Nicole Ann Gray, 49, passed away from a cardiac arrest July 25, 2012, in Helena. Nicole was born Jan. 8, 1963, the first daughter of Susan and Harold Gray.
Nicole is survived by her 13 year-old twins, Nicholas and Clara, who will miss her dearly. She is preceded in death by her father, Harold Gray (Long Standing Bear Chief, Browning), deceased Sept. 25, 2010. She is survived by her mother, Susan Gray (nee Brown), of Helena; and her siblings, Joe Gray (Denise), Elizabeth Pepion (Mike), Margaret Boyer (Bob), Alex Gray and Celina Gray. Nieces and nephews, Jordan, Andrew, Jackson, Alice, Isidor, William, Sam and Michael will all greatly miss their auntie’s kisses and pinches. She is also survived by paternal uncle, Gerald Gray Sr. (Joanne), and Auntie Marilyn Gray and families and maternal uncles Bill (Jan) and Doug (Lily) and families, as well as many other cousins. She is preceded in death by paternal aunt, Doreen Gray Huffer (Tom), and Darryl Gray (JoAnn). Her grandparents were Al and Margaret (Reynolds) Brown of Helena and Ernest and Josie (McKay) Gray of Browning.
Nicole had both Irish and Native American heritage. She was an enrolled member of the Montana Little Shell Tribe of Chippewa Indians and a direct descendant of the Blackfeet and Cree tribes. She was descended from Blackfeet Chief Lone Walker, Sinopah and Rising Wolf (Hugh Monroe) and the Métis of Canada.
On her maternal grandparents’ side, she was descended from some of the first settlers in the territory of Montana who came up the Missouri River on a paddlewheel steamer from St. Louis to Fort Benton. Nicole’s great-great-grandparents emigrated from Ireland via Ontario, Canada, to Great Falls and started one of the first meatpacking plants. Her great-great-grandmother, Winifred Downing, was one of the first white babies documented to be born in Fort Benton.
Nicole was born and educated in Missoula. Nicole’s parents raised her and her brothers and sisters with a firm grounding in traditional beliefs. She was raised attending traditional Native ceremonies. In high school, she joined the Indian Student Club. Nicole gave presentations on Native issues since she was in grade school. She started speaking in public when she was 12 years old. She had spoken on panels regarding racism as experienced by Native people as well as other issues. She was a storyteller of traditional Blackfeet and Cree stories. Her children have helped her demonstrate traditional social dances for both Plains Indians and Inupiat Eskimos.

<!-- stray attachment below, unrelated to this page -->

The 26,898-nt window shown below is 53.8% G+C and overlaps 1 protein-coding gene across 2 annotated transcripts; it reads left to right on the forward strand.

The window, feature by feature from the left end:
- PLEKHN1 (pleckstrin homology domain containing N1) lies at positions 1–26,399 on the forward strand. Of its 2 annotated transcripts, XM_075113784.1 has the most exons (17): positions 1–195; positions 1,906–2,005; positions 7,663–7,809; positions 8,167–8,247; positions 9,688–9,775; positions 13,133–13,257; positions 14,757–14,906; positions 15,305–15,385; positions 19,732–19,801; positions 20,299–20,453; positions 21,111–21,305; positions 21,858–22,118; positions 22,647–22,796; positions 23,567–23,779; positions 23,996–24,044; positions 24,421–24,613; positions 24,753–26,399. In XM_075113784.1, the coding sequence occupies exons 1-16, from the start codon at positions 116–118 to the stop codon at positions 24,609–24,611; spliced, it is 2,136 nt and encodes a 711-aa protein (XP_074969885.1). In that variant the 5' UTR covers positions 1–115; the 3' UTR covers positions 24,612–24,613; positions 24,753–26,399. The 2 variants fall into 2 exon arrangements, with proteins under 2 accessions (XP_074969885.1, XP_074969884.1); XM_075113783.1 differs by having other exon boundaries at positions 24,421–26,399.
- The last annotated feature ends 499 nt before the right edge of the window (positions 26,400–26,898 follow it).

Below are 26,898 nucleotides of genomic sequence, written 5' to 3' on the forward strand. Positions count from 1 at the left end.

She worked for 10 years in the Arctic Inupiat Eskimo village of Barrow, Alaska, at the Arctic Women-In-Crisis shelter program. She returned to Montana to work as the public outreach coordinator for the Montana Coalition Against Domestic and Sexual Violence in Helena. Nicole had recently started working for the Little Shell Tribe as their tobacco prevention specialist. Nicole completed projects for and maintained memberships in groups such as Women of Color, Sisters of Color Ending Sexual Abuse and the National Coalition Against Sexual Assault. She was a member on Montana’s Cherish Our Indian Children Task Force, a board member of the Missoula Indian Center and part of the Speaker’s Bureau for the Missoula School District. Nicole participated in panel discussions on racism and was a classroom speaker on Native American cultures.
Nicole was an avid reader and enjoyed genealogy, cross-stitch and travel. She was a huge sports fan and loved basketball, football (Green Bay Packers) and tennis.
A wake will be held at 320 Power St. in Helena starting Sunday afternoon. Funeral services are scheduled at 10:30 a.m. Tuesday, July 31, at Retz Funeral Home Chapel, 315 E. Sixth Ave. in Helena. Burial will follow at Forestvale Cemetery, 490 Forestvale Road. Tuesday afternoon reception will follow at 320 Power St. In lieu of flowers, donations can be made to the Helena Indian Alliance, 435 N. Last Chance Gulch, Helena, MT 59601. To offer condolences or share a memory of Nicole, please visit: www.retzfuneralhome.com.